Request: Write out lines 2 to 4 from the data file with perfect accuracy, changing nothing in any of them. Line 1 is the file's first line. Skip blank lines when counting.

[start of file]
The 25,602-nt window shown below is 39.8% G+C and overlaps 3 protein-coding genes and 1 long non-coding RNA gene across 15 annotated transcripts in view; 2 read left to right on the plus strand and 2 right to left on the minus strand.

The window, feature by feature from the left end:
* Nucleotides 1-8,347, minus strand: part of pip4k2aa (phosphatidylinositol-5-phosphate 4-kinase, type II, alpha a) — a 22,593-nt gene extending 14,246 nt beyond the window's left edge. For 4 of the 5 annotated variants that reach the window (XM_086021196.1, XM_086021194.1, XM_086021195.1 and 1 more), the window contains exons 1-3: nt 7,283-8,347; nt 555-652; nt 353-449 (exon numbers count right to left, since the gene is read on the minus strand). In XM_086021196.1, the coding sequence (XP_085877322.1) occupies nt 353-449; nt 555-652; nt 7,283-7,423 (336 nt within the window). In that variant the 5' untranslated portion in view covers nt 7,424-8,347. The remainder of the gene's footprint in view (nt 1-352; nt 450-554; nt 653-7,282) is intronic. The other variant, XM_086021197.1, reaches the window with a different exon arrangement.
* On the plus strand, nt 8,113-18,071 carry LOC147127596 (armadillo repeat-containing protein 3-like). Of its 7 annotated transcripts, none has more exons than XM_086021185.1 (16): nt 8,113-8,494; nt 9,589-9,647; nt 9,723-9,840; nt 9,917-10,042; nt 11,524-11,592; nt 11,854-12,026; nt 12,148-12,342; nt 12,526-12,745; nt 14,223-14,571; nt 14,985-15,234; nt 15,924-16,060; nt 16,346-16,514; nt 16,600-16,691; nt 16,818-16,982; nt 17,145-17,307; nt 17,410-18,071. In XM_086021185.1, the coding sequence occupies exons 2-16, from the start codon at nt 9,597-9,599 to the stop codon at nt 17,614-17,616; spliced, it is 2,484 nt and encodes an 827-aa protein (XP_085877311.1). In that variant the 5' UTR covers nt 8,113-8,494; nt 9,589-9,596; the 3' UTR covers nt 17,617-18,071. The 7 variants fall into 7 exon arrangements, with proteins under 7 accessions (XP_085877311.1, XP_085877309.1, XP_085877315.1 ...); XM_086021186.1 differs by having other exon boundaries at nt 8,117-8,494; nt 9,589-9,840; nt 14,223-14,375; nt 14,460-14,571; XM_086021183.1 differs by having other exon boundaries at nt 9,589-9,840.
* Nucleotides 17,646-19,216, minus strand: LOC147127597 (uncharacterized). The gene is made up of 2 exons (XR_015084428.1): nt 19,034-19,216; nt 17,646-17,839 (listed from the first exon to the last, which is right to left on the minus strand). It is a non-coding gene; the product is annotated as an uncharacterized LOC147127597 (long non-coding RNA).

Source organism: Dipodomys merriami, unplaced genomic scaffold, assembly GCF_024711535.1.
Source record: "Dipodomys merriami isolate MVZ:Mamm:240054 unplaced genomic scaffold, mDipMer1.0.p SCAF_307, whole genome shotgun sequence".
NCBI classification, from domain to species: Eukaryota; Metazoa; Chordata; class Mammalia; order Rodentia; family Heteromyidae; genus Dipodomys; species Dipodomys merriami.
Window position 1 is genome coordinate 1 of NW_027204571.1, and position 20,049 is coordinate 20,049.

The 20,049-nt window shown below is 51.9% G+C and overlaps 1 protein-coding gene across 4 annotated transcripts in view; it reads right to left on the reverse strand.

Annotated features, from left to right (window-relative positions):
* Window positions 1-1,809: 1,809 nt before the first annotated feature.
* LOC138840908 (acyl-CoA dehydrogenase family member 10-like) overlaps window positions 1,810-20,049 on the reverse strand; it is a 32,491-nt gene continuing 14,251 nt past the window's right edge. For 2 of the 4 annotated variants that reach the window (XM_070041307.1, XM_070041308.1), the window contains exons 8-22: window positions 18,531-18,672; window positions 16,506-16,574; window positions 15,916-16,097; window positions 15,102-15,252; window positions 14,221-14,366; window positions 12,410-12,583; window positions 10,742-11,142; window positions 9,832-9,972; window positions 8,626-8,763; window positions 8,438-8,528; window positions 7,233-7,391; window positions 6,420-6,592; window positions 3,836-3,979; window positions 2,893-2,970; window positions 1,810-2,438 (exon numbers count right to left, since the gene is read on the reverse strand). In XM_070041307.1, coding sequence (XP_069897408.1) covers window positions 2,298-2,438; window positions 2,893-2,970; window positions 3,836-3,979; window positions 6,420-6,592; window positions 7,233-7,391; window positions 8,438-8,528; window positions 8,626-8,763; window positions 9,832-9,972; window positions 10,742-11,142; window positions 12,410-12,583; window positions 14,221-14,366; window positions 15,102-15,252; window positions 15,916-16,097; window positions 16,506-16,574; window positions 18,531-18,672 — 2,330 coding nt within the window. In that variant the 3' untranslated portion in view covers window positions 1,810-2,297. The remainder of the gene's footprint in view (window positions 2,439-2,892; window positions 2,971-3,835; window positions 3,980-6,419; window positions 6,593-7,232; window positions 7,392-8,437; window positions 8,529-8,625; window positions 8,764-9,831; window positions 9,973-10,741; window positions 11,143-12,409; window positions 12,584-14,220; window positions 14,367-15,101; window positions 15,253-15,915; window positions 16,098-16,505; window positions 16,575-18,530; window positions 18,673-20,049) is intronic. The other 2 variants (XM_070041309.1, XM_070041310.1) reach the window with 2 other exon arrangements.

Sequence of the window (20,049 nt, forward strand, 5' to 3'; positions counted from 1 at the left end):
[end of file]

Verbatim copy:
The window, feature by feature from the left end:
* Nucleotides 1-8,347, minus strand: part of pip4k2aa (phosphatidylinositol-5-phosphate 4-kinase, type II, alpha a) — a 22,593-nt gene extending 14,246 nt beyond the window's left edge. For 4 of the 5 annotated variants that reach the window (XM_086021196.1, XM_086021194.1, XM_086021195.1 and 1 more), the window contains exons 1-3: nt 7,283-8,347; nt 555-652; nt 353-449 (exon numbers count right to left, since the gene is read on the minus strand). In XM_086021196.1, the coding sequence (XP_085877322.1) occupies nt 353-449; nt 555-652; nt 7,283-7,423 (336 nt within the window). In that variant the 5' untranslated portion in view covers nt 7,424-8,347. The remainder of the gene's footprint in view (nt 1-352; nt 450-554; nt 653-7,282) is intronic. The other variant, XM_086021197.1, reaches the window with a different exon arrangement.
* On the plus strand, nt 8,113-18,071 carry LOC147127596 (armadillo repeat-containing protein 3-like). Of its 7 annotated transcripts, none has more exons than XM_086021185.1 (16): nt 8,113-8,494; nt 9,589-9,647; nt 9,723-9,840; nt 9,917-10,042; nt 11,524-11,592; nt 11,854-12,026; nt 12,148-12,342; nt 12,526-12,745; nt 14,223-14,571; nt 14,985-15,234; nt 15,924-16,060; nt 16,346-16,514; nt 16,600-16,691; nt 16,818-16,982; nt 17,145-17,307; nt 17,410-18,071. In XM_086021185.1, the coding sequence occupies exons 2-16, from the start codon at nt 9,597-9,599 to the stop codon at nt 17,614-17,616; spliced, it is 2,484 nt and encodes an 827-aa protein (XP_085877311.1). In that variant the 5' UTR covers nt 8,113-8,494; nt 9,589-9,596; the 3' UTR covers nt 17,617-18,071. The 7 variants fall into 7 exon arrangements, with proteins under 7 accessions (XP_085877311.1, XP_085877309.1, XP_085877315.1 ...); XM_086021186.1 differs by having other exon boundaries at nt 8,117-8,494; nt 9,589-9,840; nt 14,223-14,375; nt 14,460-14,571; XM_086021183.1 differs by having other exon boundaries at nt 9,589-9,840.